For Immediate Release
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Huntington’s Disease Society of America Announces Winners of 2016 Donald A. King Summer Research Fellowships
Scientists working at University of Iowa, Institute for Systems Biology and Children’s Hospital of Philadelphia awarded fellowships to work on Huntington’s disease
New York, NY (April 18, 2016) — The Huntington’s Disease Society of America (HDSA) is pleased to announce the recipients of the 2016 Donald A. King Summer Research Fellowships, a vital program to train the next-generation of scientists with research expertise in Huntington’s disease. Huntington’s disease is a rare, hereditary, neurodegenerative disorder affecting approximately 30,000 Americans.
After rigorous review by the HDSA’s Scientific Advisory Board, three impressive students were awarded 2016 Donald A. King Summer Research Fellowships:
• Mr. Lance Heady (University of Iowa) will be working at the University of Iowa with Dr. Andrew Pieper. He will be using a Caenorhabditis elegans (worm) model of HD to study the effectiveness of a novel class of neuroprotective compounds.
• Ms. Dani Bergey (Montana State University) will spend the summer working with Dr. Nathan Price at the Institute for Systems Biology in Seattle, Washington on a project to use computational analyses of gene expression data to try to understand why neurodegeneration is seen first in the striatum of HD patients.
• Ms. ShuJuan Zheng (University of Pennsylvania) will be working under the guidance of Dr. Beverly Davidson at the Center for Cell and Molecular Therapy at the Children’s Hospital of Philadelphia. Her project will assess the ability of different viruses that are used to deliver gene silencing drugs to spread in the different cellular populations in the brain.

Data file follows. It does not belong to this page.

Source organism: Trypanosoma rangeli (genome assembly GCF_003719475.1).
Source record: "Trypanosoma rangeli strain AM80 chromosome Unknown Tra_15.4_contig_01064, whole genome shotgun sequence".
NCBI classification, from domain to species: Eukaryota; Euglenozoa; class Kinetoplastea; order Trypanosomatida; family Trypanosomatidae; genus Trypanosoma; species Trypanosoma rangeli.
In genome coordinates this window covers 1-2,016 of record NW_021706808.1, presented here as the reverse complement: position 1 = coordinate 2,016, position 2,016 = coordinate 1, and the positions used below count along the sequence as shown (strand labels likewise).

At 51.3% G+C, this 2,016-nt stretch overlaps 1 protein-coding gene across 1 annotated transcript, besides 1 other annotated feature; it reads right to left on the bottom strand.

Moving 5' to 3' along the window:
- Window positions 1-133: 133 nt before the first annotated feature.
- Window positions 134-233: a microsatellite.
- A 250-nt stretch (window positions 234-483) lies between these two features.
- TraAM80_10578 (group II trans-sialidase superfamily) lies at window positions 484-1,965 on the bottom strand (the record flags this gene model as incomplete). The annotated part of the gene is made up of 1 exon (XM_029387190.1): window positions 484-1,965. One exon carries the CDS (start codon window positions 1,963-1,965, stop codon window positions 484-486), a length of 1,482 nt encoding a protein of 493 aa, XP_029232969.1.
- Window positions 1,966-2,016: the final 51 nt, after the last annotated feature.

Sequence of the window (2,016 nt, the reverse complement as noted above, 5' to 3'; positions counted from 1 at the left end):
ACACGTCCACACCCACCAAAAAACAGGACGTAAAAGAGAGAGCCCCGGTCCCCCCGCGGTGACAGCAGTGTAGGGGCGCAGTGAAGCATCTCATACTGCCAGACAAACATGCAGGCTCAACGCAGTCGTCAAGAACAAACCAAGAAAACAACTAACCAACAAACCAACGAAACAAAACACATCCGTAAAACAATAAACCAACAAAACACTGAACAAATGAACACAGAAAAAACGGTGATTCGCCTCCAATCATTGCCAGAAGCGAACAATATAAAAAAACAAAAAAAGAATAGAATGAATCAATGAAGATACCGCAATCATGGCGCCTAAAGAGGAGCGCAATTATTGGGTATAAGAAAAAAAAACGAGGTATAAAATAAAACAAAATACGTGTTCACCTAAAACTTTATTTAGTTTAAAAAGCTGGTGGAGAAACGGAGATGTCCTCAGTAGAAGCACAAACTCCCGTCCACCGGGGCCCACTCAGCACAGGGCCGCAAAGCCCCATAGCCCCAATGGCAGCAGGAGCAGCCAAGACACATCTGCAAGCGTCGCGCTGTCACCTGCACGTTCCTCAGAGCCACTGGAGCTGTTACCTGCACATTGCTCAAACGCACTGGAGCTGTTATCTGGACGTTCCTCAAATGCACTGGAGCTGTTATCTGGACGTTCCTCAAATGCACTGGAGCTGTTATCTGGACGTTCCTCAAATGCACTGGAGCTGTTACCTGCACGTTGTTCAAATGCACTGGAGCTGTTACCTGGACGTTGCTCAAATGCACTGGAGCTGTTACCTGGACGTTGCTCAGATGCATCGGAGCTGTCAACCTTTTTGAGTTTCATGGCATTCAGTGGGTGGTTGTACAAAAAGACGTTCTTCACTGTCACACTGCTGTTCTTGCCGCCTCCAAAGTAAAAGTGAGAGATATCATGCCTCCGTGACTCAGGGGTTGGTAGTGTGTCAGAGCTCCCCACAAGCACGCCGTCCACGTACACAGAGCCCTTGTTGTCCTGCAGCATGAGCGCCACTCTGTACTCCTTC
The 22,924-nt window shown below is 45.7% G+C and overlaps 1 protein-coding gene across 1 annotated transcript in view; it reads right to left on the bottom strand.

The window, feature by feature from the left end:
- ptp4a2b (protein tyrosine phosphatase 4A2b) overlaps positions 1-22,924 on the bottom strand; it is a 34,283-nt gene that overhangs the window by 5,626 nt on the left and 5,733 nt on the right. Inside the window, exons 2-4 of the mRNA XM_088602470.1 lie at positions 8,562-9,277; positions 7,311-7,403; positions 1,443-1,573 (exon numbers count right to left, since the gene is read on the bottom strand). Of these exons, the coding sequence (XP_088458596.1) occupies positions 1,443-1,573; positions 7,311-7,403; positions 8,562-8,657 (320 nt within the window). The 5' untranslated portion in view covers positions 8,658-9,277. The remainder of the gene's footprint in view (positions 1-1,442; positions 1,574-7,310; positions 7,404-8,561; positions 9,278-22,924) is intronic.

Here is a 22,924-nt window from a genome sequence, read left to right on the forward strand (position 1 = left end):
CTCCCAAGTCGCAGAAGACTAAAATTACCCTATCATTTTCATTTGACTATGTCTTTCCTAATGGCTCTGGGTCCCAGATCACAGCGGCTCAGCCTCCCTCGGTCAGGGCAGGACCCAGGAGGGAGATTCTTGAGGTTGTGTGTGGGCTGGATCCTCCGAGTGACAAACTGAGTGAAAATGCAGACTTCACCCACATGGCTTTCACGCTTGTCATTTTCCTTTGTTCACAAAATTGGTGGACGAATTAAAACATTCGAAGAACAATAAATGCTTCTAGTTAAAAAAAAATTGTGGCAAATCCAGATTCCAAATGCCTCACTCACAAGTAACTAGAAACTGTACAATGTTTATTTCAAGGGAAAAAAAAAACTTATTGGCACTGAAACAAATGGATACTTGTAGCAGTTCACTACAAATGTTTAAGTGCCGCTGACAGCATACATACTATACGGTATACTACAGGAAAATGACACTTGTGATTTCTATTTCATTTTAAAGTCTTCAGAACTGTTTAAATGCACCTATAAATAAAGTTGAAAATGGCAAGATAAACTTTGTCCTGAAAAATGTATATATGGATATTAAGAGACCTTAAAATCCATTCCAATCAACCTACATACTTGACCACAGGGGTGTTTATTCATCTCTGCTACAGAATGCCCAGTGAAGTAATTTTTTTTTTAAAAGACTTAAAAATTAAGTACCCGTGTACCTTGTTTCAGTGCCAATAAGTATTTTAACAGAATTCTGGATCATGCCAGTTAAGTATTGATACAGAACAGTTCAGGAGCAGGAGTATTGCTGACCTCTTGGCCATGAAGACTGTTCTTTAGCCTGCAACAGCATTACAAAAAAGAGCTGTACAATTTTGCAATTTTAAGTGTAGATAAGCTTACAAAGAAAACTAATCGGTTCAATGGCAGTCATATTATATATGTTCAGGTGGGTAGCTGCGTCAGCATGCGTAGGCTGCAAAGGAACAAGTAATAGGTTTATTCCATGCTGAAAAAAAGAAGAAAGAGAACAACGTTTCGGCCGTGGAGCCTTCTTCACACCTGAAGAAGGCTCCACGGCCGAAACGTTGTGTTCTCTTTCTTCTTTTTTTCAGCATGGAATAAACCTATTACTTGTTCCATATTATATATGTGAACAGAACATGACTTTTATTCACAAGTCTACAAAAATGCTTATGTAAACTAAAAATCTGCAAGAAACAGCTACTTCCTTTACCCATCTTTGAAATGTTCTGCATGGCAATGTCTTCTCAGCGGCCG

HDSA established the Donald A. King Summer Research Fellowship program in 2005 in honor of Donald King who passed away in 2004. Don was a tireless advocate for HD families and served as HDSA’s Chairman of the Board from 1999 to 2003.
The purpose of this fellowship program is two-fold: first, to attract the brightest young scientists into the field of Huntington’s disease research, and second, to facilitate meaningful HD research to clarify the biological mechanisms underlying HD pathology. Applicants are evaluated by the quality of personal academic achievements, the mentoring plan for candidate, scientific rigor of the experimental design, and feasibility to achieve significant deliverables in a short summer timeframe.
Fellows present the outcomes of their projects to the HD community the summer following their award at the HDSA Annual Convention. The 31st Annual HDSA Convention, featuring the 2015 King Fellows, takes place June 2-4, 2016 in Baltimore, MD. Visit www.HDSA.org for more details and to register.
Huntington’s disease is a fatal genetic disorder that causes the progressive breakdown of nerve cells in the brain. It deteriorates a person’s physical and mental abilities during their prime working years and has no cure. Every child of a parent with HD has a 50/50 chance of carrying the faulty gene. Today, there are approximately 30,000 symptomatic Americans and more than 200,000 at-risk of inheriting the disease.
The symptoms of HD are described as having ALS, Parkinson’s & Alzheimer’s – simultaneously.
The Huntington’s Disease Society of America is the premier nonprofit organization dedicated to improving the lives of everyone affected by HD. From community services and education to advocacy and research, HDSA is the world’s leader in providing help for today and hope for tomorrow for people with HD and their families.
To learn more about Huntington’s disease and the work of the Huntington’s Disease Society of America, visit www.hdsa.org or call (800)345-HDSA.